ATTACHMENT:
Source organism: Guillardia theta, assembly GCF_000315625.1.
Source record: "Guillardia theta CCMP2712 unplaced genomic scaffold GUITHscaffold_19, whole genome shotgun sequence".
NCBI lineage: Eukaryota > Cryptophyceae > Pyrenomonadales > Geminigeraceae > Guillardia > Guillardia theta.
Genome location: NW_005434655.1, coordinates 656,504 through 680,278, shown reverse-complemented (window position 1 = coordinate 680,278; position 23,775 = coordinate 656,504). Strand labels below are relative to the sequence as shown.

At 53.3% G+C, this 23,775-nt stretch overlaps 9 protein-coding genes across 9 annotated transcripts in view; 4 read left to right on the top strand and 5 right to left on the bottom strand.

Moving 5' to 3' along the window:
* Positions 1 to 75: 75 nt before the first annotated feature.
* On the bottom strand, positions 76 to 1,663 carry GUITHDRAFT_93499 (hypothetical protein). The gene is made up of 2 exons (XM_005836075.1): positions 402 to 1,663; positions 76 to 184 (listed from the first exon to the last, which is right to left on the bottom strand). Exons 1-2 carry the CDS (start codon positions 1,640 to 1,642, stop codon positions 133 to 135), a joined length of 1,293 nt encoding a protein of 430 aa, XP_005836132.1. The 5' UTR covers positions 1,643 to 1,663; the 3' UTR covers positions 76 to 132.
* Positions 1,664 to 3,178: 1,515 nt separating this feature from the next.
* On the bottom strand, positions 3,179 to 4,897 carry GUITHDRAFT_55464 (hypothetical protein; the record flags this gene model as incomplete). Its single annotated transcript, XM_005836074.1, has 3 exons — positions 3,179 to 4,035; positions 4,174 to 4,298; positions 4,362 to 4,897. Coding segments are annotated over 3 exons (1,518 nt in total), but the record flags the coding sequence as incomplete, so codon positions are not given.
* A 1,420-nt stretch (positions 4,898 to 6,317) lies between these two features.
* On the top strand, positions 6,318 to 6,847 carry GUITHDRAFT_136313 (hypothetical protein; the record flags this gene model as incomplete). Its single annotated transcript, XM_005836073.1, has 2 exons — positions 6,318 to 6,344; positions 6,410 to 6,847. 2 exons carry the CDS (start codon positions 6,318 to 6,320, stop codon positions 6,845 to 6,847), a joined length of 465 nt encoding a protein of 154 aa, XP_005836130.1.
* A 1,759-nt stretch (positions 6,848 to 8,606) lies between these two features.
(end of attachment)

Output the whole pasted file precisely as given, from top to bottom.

Source organism: Guillardia theta, assembly GCF_000315625.1.
Source record: "Guillardia theta CCMP2712 unplaced genomic scaffold GUITHscaffold_19, whole genome shotgun sequence".
NCBI lineage: Eukaryota > Cryptophyceae > Pyrenomonadales > Geminigeraceae > Guillardia > Guillardia theta.
Genome location: NW_005434655.1, coordinates 656,504 through 680,278, shown reverse-complemented (window position 1 = coordinate 680,278; position 23,775 = coordinate 656,504). Strand labels below are relative to the sequence as shown.

At 53.3% G+C, this 23,775-nt stretch overlaps 9 protein-coding genes across 9 annotated transcripts in view; 4 read left to right on the top strand and 5 right to left on the bottom strand.

Moving 5' to 3' along the window:
* Positions 1 to 75: 75 nt before the first annotated feature.
* On the bottom strand, positions 76 to 1,663 carry GUITHDRAFT_93499 (hypothetical protein). The gene is made up of 2 exons (XM_005836075.1): positions 402 to 1,663; positions 76 to 184 (listed from the first exon to the last, which is right to left on the bottom strand). Exons 1-2 carry the CDS (start codon positions 1,640 to 1,642, stop codon positions 133 to 135), a joined length of 1,293 nt encoding a protein of 430 aa, XP_005836132.1. The 5' UTR covers positions 1,643 to 1,663; the 3' UTR covers positions 76 to 132.
* Positions 1,664 to 3,178: 1,515 nt separating this feature from the next.
* On the bottom strand, positions 3,179 to 4,897 carry GUITHDRAFT_55464 (hypothetical protein; the record flags this gene model as incomplete). Its single annotated transcript, XM_005836074.1, has 3 exons — positions 3,179 to 4,035; positions 4,174 to 4,298; positions 4,362 to 4,897. Coding segments are annotated over 3 exons (1,518 nt in total), but the record flags the coding sequence as incomplete, so codon positions are not given.
* A 1,420-nt stretch (positions 4,898 to 6,317) lies between these two features.
* On the top strand, positions 6,318 to 6,847 carry GUITHDRAFT_136313 (hypothetical protein; the record flags this gene model as incomplete). Its single annotated transcript, XM_005836073.1, has 2 exons — positions 6,318 to 6,344; positions 6,410 to 6,847. 2 exons carry the CDS (start codon positions 6,318 to 6,320, stop codon positions 6,845 to 6,847), a joined length of 465 nt encoding a protein of 154 aa, XP_005836130.1.
* A 1,759-nt stretch (positions 6,848 to 8,606) lies between these two features.